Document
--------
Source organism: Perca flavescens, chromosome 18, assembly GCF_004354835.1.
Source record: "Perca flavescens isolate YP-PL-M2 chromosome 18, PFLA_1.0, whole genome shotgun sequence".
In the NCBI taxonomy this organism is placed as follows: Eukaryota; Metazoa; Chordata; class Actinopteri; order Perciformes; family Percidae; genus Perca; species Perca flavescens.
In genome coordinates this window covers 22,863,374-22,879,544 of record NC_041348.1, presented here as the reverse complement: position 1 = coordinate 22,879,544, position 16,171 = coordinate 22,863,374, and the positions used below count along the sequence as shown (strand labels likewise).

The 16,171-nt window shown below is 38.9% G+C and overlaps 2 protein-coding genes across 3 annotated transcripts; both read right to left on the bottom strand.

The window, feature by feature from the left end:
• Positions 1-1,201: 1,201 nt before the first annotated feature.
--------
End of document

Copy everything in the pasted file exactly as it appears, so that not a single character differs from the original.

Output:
Source organism: Perca flavescens, chromosome 18, assembly GCF_004354835.1.
Source record: "Perca flavescens isolate YP-PL-M2 chromosome 18, PFLA_1.0, whole genome shotgun sequence".
In the NCBI taxonomy this organism is placed as follows: Eukaryota; Metazoa; Chordata; class Actinopteri; order Perciformes; family Percidae; genus Perca; species Perca flavescens.
In genome coordinates this window covers 22,863,374-22,879,544 of record NC_041348.1, presented here as the reverse complement: position 1 = coordinate 22,879,544, position 16,171 = coordinate 22,863,374, and the positions used below count along the sequence as shown (strand labels likewise).

The 16,171-nt window shown below is 38.9% G+C and overlaps 2 protein-coding genes across 3 annotated transcripts; both read right to left on the bottom strand.

The window, feature by feature from the left end:
• Positions 1-1,201: 1,201 nt before the first annotated feature.